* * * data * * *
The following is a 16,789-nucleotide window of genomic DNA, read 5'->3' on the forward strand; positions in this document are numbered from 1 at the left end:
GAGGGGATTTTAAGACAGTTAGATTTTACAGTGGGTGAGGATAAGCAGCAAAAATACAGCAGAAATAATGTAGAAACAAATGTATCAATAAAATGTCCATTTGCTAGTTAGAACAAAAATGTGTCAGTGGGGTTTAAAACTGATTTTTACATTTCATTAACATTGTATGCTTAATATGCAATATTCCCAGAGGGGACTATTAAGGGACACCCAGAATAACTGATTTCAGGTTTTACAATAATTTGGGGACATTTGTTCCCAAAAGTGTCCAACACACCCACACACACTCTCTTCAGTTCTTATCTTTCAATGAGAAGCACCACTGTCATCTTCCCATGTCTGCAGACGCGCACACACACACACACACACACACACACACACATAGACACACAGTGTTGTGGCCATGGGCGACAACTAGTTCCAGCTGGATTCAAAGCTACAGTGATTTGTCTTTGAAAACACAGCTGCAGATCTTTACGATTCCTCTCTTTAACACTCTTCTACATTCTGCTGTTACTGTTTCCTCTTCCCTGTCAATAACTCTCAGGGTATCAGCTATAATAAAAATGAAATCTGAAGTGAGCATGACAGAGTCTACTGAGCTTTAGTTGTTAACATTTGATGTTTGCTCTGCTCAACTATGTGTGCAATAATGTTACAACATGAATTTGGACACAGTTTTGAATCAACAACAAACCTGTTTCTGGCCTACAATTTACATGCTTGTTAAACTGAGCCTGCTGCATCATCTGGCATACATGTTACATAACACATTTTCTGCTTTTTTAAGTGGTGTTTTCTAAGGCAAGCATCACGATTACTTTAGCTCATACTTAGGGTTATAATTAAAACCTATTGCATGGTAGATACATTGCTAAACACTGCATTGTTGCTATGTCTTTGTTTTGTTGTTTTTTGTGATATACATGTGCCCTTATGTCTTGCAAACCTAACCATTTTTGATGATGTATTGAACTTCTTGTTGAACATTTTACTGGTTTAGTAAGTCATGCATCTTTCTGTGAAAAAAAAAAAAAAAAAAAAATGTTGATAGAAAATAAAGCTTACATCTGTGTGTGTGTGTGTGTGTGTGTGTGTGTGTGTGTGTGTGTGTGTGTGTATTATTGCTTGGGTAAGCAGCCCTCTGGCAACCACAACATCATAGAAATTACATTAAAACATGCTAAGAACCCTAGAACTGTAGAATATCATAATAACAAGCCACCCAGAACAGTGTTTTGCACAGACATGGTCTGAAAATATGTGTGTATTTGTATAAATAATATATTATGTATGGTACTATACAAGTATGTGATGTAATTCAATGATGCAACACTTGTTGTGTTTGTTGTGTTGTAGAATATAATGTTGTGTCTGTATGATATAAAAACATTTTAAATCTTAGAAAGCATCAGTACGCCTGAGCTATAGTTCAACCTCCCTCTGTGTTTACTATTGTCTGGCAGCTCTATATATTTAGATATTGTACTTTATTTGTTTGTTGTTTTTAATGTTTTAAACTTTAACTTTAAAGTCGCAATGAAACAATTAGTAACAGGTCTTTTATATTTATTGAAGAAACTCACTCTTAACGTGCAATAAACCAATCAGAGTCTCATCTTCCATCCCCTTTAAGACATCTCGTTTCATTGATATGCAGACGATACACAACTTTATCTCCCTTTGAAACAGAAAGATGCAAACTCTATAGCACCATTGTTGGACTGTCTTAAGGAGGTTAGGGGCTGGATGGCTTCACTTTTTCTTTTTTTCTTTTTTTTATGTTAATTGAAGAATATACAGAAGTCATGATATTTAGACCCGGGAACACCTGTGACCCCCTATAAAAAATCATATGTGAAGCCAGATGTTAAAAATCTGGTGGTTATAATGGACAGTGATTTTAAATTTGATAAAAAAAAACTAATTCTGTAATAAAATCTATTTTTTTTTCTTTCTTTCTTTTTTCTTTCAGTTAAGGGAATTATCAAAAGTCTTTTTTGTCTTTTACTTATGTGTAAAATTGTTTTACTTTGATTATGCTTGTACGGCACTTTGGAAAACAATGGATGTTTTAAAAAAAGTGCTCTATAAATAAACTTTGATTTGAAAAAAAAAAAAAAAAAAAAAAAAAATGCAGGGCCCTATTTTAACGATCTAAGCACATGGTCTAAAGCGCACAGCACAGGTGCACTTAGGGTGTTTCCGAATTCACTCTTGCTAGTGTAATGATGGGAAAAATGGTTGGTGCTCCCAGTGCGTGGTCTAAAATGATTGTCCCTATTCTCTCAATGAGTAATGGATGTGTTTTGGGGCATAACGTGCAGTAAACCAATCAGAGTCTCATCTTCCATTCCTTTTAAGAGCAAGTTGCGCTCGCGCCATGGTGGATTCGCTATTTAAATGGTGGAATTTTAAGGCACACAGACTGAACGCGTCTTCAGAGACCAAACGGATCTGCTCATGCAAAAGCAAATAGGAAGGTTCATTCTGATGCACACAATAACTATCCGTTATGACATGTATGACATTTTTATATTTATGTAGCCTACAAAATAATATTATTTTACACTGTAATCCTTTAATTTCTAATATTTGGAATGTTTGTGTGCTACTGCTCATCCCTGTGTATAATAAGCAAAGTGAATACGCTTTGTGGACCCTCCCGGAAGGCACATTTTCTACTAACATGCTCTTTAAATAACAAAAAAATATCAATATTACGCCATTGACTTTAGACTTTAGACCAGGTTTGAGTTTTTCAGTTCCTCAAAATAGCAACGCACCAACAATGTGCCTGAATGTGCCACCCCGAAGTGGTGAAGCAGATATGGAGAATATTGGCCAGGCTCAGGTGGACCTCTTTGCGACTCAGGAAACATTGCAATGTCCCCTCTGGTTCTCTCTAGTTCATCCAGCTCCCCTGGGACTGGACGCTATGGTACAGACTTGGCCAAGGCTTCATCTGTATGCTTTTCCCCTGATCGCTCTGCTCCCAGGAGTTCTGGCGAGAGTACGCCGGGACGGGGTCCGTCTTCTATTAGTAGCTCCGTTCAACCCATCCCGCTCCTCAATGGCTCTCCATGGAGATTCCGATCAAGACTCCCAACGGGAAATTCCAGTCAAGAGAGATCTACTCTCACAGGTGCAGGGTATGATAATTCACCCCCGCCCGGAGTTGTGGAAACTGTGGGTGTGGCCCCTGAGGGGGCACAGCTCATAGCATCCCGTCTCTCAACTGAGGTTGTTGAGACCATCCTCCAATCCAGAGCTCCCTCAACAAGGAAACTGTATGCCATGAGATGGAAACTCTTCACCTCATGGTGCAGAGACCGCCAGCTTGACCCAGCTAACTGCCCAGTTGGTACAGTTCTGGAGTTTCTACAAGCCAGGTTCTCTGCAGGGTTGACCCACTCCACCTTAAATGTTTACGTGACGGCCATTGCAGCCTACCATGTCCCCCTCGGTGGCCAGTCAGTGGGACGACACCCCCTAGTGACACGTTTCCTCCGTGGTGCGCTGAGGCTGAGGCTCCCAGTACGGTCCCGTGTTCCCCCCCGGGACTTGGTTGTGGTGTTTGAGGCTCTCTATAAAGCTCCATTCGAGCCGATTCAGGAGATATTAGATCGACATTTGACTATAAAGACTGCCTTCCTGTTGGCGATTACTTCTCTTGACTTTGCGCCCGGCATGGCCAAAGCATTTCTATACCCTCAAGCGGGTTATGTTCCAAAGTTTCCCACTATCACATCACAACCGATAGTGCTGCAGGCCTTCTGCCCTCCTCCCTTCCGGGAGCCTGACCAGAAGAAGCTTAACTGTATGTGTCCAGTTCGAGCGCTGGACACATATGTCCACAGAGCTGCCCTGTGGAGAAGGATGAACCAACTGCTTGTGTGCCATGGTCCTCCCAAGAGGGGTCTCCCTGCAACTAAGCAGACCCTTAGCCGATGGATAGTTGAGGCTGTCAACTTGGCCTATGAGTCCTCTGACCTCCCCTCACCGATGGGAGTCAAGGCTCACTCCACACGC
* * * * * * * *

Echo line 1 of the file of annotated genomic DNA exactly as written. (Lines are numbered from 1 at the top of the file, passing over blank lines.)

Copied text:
The following is a 16,789-nucleotide window of genomic DNA, read 5'->3' on the forward strand; positions in this document are numbered from 1 at the left end: